Luxurious bedding and soothing bedrooms imbue a sense of calm and comfort.
Asked to name the most private room in the home, most people would probably think first of the bathroom rather than the bedroom because that source of warm and calm waters, gleaming fixtures, and sensory indulgences represents unquestioned seclusion. And yet the bedroom is really the most private of all rooms. Visitors to the home may have good reason to seek out the kitchen, the dining room, or the bathroom, but the bedroom is recognized as off-limits. The inner sanctum is the home within the home, the ultimate personal retreat in all seasons.
Unexpected ceiling structures, treatments, colors, and details have the power to surprise and delight. But by raising the ceiling and bringing a light, neutral tone to the walls, this bedroom was completely transformed. Round glass topped end tables were used to soften the angles of the room. The finishing details of a nail-trimmed, upholstered headboard with an ultra-thick dark brown espresso frame, grounds the room and mirrors the new master suite cabinets. New wood floors and plush bedding with multiple layers of silks and velvets complete the look. Custom remodel and furnishings by Nelson Designs, LLC.
Painting a distinctive self-portrait of its inhabitants, the bedroom is the repository of and sometimes a shrine for all sorts of idiosyncratic necessities, amenities, and treasures. Thus it becomes the place where people can be most at ease in their surroundings and themselves. And while the bedroom accommodates a myriad of functions, it is unique among rooms because it alone holds the bed, the place where people begin their mornings and end their evenings. Although you may be willing to compromise style for comfort elsewhere, people are not all that willing to settle when it comes to their beds. There, comfort is not a luxury—it is a necessity. And that comfort is largely manifested in the sumptuous visual and tactile textures of bed covers. Whether contemporarily minimalist or nostalgically layered, tone-on-tone or multicolored, luxurious bed linens both define the bedroom’s ambience and reassure its inhabitants’ senses and spirits.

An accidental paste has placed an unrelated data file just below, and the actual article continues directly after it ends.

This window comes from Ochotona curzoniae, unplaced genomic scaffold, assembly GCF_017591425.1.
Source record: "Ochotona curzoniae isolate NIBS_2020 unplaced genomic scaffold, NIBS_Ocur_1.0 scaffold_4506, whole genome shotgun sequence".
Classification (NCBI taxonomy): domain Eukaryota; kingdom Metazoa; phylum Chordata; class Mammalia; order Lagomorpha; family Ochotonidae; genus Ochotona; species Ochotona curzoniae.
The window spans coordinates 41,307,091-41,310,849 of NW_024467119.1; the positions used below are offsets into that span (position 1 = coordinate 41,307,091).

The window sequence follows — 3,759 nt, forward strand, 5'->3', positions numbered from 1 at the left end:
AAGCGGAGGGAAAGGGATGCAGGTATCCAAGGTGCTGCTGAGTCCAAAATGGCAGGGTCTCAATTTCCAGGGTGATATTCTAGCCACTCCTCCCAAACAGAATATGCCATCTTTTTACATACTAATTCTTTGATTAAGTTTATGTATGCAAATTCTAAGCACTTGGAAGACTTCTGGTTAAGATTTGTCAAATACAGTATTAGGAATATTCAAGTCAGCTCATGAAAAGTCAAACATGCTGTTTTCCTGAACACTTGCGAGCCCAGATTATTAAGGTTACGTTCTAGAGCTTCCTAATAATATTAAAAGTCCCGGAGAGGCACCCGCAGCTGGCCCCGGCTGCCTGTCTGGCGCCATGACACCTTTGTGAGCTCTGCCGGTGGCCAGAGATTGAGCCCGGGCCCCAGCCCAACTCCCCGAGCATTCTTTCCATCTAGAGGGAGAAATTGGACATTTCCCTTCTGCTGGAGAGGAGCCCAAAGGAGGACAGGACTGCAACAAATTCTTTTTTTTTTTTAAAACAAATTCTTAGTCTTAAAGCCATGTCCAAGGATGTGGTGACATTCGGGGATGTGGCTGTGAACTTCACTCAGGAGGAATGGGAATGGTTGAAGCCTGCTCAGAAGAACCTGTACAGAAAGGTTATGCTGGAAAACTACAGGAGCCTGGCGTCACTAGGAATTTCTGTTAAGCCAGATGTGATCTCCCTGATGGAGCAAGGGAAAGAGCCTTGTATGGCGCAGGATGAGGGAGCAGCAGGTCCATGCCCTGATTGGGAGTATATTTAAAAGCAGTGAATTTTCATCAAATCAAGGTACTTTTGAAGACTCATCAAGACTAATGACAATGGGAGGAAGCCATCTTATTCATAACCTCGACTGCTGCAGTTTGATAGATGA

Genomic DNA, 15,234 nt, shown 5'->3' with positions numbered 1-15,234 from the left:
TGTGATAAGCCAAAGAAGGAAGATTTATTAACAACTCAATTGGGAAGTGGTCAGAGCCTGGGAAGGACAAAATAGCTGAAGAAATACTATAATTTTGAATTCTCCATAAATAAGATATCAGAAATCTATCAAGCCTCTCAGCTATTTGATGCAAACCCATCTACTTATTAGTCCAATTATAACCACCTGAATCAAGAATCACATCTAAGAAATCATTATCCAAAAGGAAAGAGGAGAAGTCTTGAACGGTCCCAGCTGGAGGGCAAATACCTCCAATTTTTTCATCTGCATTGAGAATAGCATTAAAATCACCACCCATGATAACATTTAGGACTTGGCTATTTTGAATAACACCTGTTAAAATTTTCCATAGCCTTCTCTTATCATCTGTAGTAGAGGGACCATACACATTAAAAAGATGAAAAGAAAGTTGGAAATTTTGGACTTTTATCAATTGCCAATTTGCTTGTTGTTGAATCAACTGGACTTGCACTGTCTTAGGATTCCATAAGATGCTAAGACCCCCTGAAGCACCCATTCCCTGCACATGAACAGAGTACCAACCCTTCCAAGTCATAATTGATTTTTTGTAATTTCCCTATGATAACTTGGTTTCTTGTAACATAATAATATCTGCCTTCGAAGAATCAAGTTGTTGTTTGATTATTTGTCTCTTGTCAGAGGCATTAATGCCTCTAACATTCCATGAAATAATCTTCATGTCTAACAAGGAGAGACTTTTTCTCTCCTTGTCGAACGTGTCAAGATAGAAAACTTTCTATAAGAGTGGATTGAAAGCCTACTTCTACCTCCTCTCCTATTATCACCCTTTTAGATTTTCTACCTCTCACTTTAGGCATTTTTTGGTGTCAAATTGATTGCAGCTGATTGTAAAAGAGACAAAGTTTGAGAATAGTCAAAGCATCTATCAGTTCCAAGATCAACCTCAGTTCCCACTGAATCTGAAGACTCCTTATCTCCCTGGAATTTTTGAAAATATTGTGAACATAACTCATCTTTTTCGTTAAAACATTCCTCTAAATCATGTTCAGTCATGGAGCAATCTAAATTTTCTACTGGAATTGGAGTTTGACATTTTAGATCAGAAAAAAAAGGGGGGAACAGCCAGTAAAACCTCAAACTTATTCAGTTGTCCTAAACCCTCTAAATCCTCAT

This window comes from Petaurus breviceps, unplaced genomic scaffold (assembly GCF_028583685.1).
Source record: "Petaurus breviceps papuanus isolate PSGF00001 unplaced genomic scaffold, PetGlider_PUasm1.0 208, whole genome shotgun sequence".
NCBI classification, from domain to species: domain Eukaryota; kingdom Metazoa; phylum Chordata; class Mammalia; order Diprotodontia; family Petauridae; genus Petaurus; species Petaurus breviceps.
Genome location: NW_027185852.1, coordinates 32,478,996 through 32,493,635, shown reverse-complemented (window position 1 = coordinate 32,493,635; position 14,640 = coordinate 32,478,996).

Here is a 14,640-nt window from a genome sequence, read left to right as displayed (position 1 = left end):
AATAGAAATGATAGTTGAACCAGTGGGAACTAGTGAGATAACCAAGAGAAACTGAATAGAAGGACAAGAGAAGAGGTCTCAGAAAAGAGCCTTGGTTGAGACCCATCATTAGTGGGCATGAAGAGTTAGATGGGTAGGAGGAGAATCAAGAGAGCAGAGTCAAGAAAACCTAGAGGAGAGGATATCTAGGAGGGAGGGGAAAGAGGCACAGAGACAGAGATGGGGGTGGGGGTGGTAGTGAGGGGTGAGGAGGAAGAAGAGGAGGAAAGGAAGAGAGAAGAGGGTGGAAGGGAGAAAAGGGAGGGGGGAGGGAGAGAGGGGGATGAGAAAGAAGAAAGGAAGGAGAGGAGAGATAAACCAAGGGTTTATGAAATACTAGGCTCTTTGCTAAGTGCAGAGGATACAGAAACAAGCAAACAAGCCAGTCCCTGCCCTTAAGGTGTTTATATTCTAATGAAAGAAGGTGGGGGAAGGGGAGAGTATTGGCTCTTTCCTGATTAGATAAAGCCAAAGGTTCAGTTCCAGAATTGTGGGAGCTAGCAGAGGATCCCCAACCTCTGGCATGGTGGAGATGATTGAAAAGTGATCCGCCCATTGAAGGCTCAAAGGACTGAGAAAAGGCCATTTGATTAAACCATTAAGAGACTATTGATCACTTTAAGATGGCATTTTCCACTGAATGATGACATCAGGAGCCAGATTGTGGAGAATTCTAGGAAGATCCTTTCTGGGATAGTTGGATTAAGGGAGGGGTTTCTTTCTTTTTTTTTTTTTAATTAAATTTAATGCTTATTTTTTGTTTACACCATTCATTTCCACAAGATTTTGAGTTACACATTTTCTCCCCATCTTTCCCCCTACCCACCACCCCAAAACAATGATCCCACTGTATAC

Time was when luxury bedding items were fashioned only from linen, from which derived the cover term “linens.” Real linen, woven from flax fibers, was the earliest vegetable-derived fabric, and extraordinary pure linen sheets and pillowcases can still be found today. While linen is durable and harder to soil, retains less moisture, boasts unparalleled color absorption, and manifests unrivaled comfort, it requires more care than do contemporary fabrics that blend linen with, say, silk and cotton; such fabrics are easier to care for, yet they afford virtually the same comforting visual and textural qualities as classic linen.
Style and Synergy
This thoughtfully designed bedroom brought his and her antiques together in a space that resonates a reassuring ambience of the bedroom-as-retreat. The homeowner worked with Dea Ann’s Drapery for custom drapery and bedding to the finishing touches. The natural plain, one hundred percent linen from Belgium, with its very crisp hand, was an ideal option for the tailored drapery. The bed shams and accent pillows with mini premade corded edges were fabricated from a raisin color polyester Turkish taffeta.